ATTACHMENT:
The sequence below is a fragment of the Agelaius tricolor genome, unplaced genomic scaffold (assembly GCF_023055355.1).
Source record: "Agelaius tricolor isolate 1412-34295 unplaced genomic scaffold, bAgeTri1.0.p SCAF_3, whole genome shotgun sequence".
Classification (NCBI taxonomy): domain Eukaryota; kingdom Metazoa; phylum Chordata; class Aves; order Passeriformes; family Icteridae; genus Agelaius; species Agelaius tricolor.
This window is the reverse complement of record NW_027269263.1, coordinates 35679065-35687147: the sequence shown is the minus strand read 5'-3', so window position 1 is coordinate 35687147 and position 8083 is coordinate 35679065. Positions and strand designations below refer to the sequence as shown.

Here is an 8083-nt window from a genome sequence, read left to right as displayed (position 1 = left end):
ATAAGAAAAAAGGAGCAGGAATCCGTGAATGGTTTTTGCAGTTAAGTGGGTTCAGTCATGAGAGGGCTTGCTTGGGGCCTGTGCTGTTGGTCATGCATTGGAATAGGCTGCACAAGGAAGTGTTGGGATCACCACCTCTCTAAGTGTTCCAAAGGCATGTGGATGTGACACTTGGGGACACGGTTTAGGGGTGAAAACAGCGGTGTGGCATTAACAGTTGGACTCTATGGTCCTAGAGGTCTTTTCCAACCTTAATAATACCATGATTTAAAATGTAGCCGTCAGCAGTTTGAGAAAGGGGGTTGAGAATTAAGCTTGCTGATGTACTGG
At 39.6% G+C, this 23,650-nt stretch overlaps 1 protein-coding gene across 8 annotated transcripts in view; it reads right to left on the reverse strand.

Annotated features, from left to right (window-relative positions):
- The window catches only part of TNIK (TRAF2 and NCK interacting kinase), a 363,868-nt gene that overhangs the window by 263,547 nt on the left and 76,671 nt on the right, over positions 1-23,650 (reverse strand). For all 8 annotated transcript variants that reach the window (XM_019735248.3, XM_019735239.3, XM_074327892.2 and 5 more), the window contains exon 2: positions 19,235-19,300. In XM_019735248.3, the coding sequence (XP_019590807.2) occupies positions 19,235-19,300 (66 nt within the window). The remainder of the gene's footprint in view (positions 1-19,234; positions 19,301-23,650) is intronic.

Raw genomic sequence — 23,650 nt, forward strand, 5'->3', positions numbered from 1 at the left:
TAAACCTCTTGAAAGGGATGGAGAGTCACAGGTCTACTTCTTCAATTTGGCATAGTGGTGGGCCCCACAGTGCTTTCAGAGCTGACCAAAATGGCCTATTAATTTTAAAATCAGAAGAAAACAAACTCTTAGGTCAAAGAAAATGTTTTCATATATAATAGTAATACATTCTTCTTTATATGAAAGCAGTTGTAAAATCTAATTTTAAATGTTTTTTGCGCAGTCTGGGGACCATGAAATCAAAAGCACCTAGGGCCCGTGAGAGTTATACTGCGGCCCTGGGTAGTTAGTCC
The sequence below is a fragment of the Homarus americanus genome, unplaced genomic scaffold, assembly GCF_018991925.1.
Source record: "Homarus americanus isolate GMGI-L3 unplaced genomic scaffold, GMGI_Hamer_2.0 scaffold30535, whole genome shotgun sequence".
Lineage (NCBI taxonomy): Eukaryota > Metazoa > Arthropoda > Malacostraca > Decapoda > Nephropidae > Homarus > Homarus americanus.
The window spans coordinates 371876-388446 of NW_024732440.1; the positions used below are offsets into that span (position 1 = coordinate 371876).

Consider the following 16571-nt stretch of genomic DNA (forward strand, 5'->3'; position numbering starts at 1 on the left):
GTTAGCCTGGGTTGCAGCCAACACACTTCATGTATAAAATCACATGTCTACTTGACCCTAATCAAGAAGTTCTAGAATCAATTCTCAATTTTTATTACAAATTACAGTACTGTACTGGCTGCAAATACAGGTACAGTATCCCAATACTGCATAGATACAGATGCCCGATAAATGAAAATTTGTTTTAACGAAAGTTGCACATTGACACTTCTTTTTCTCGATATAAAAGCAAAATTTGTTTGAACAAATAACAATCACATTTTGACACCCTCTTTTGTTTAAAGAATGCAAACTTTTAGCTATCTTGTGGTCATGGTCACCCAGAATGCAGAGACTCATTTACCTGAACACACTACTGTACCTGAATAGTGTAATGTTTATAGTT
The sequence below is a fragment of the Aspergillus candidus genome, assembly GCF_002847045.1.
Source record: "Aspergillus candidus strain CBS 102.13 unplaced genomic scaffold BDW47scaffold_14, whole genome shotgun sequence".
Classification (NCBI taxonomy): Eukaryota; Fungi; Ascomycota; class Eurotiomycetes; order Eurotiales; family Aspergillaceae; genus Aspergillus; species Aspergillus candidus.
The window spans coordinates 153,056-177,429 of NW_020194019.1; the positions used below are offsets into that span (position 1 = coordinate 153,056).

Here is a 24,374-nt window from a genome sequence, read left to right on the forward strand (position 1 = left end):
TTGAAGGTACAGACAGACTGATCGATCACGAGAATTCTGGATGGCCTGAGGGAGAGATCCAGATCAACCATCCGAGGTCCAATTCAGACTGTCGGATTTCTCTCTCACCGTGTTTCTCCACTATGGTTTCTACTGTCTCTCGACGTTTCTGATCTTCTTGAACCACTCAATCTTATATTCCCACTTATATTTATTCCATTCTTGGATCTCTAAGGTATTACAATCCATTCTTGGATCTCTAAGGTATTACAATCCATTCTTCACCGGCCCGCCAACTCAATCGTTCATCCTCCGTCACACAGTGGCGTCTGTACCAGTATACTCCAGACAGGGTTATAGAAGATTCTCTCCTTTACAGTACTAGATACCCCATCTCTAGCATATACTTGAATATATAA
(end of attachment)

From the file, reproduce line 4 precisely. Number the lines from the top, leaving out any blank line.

This window is the reverse complement of record NW_027269263.1, coordinates 35679065-35687147: the sequence shown is the minus strand read 5'-3', so window position 1 is coordinate 35687147 and position 8083 is coordinate 35679065. Positions and strand designations below refer to the sequence as shown.